There are some pundits lamenting the softness of the 2014 housing market. We can’t understand why. Though it is true that the early part of the year disappointed because of a myriad of reasons (ex. weather, lack of inventory, less distressed sales), the recent housing news is extremely encouraging. Let’s give some examples:
Spring Home Buying Season is Healthiest in 3 Years
Move, Inc. just last week revealed that this spring’s housing market finished stronger than any time in the last three years. In the report, Jonathan Smoke, chief economist forrealtor.com explained:
"This is the first time, since the beginning of the recovery that we expect to see positive momentum throughout the second half of the year. While seasonal patterns are emerging in July month-to-month comparisons, all other metrics point to fundamental market health and a build-up of momentum."
Existing Home Sales are Up
In their latest Existing Home Sales Report, the National Association of Realtors (NAR) announced existing-home sales increased in July to their highest annual pace of the year. That is even though distressed property sales fell to 9%, the first time they were in the single-digits since NAR started tracking the category in October 2008. Lawrence Yun, chief economist for NAR explained:
“The number of houses for sale is higher than a year ago and tamer price increases are giving prospective buyers less hesitation about entering the market. More people are buying homes compared to earlier in the year and this trend should continue.”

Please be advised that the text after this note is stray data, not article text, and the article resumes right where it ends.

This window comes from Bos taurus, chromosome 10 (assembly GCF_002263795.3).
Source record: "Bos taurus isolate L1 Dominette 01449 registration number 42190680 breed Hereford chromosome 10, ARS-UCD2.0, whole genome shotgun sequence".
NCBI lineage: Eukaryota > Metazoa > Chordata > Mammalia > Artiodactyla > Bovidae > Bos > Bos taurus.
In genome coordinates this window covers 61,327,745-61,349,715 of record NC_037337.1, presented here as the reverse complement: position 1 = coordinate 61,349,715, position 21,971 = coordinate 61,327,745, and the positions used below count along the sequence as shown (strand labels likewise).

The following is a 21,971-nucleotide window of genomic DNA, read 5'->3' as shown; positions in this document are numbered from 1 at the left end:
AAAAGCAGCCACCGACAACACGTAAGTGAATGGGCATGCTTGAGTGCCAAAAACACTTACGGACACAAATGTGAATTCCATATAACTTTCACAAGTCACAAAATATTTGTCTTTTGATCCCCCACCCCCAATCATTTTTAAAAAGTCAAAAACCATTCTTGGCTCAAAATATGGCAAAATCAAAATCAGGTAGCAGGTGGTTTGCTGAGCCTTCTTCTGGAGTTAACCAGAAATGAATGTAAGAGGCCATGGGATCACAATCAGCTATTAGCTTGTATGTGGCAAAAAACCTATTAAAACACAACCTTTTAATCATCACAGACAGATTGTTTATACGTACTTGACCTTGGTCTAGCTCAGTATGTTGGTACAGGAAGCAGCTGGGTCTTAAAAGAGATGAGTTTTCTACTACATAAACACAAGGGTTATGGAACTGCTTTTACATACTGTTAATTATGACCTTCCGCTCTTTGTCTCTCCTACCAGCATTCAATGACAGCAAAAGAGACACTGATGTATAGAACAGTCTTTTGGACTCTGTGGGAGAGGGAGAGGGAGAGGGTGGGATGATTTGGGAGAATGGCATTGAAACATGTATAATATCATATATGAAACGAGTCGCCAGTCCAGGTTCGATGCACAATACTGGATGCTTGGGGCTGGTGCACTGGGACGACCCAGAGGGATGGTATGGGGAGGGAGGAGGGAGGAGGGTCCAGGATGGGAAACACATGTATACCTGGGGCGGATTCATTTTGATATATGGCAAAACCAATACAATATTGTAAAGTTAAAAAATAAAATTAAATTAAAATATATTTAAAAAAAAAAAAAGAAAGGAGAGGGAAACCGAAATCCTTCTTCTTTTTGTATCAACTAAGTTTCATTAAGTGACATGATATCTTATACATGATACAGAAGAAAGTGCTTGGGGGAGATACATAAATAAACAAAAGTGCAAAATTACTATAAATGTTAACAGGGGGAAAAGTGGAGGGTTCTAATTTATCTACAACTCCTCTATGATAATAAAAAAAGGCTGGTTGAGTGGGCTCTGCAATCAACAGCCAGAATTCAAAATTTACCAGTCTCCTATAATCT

New Construction Surging
According to an article on Market Watch, new constructing is surging:
“Construction on new U.S. homes jumped 15.7% in July to the highest level in eight months and starts were revised up sharply for June, indicating a pickup in home building after an early-year lull. Housing starts climbed to an annual rate of 1.09 million last month…Economists surveyed by MarketWatch had expected starts to climb to a seasonally adjusted 975,000 in July.”
Foot Traffic at Year High Numbers
Foot traffic (the number of people out actually physically looking at homes) has a strong correlation with future contracts and home sales, so it can be viewed as a peek ahead at sales trends two to three months into the future.The latest foot traffic numbers show that there are more prospective purchasers currently looking at homes than at any other time in the last twelve months which includes the latest spring buyers’ market.
We often discuss the difference in family wealth between hom
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